Covering college costs today often requires a lot of student loans, but they can be viewed as an investment in a better future.
Not so with another form of student finances: reckless personal spending.
A recent survey of 340 financial advisers commissioned by First Command Financial Services in Fort Worth, Texas, found that many college students engage in bad financial habits.
The advisers reported that a large percentage of college students do not have a budget, charge too much on credit cards and carry high levels of debt.
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throughout the United States.
"Sadly, many of today's college students do not have an adequate working knowledge of basic personal finance,'' says Terri Kallsen, a Certified Financial Planner and executive vice president of strategic development at First Command Financial Services.
New legislation aims to rein in credit card companies' exploitation of students, which some critics liken to a form of financial hazing. And financial institutions and nonprofit organizations are working to educate students in financial literacy.
But the best way to make sure a child stays out of trouble is for Mom and Dad to sit down and explain the financial facts of life.
"Parents can and should play a significant and ongoing role in educating their college-bound children about the importance of controlling spending and debt today as part of a lifetime commitment to sound financial behaviors," Kallsen says.
Following are five important topics parents should cover before shipping junior off to school.
1. Help your child build a budget. Long before students register for freshman comp, parents should hold a class in Budgeting 101.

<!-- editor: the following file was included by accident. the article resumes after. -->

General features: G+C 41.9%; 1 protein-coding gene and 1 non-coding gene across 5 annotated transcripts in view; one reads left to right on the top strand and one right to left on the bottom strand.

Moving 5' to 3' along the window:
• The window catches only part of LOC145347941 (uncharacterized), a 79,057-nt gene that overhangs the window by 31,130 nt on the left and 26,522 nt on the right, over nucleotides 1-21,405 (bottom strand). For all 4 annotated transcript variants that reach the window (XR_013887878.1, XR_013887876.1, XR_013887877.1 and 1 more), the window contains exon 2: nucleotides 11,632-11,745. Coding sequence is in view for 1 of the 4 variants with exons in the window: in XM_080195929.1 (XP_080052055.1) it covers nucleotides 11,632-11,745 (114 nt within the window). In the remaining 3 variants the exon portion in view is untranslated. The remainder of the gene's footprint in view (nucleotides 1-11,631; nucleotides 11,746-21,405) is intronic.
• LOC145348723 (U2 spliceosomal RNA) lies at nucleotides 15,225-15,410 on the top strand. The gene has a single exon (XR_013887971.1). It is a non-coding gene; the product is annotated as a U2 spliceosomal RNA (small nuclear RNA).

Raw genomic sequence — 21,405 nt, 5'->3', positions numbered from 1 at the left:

"The student must fully understand the importance of monitoring cash flow and the limits of their budget, and how long it really takes to pay off excessive debt," says Jim Van Meter, an independent financial adviser, Certified College Planning Specialist and owner of Tahoe Financial Planning in Reno, Nev. "This could be challenging, because many parents do not deliberately do this themselves."
Sit down and help your child develop a realistic budget by identifying necessary expenses, such as textbooks, housing and food.
"This type of meaningful discussion can help students keep spending under control and avoid amassing consumer debt," Kallsen says.
2. Clearly establish financial expectations. Before your child rushes off, clearly pledge how much support you will provide for the next four years, Kallsen says.
"Tell them what you plan to provide, then stick to that plan," she says. "Do not bail them out of debt or pay for their purchases beyond the expectations you have set."
However, parents should be available for advice and emergency assistance, Van Meter says.
"Stay in communication with the student to monitor money use, and make it easy and rewarding for them to ask for help quickly if they get in trouble," he says.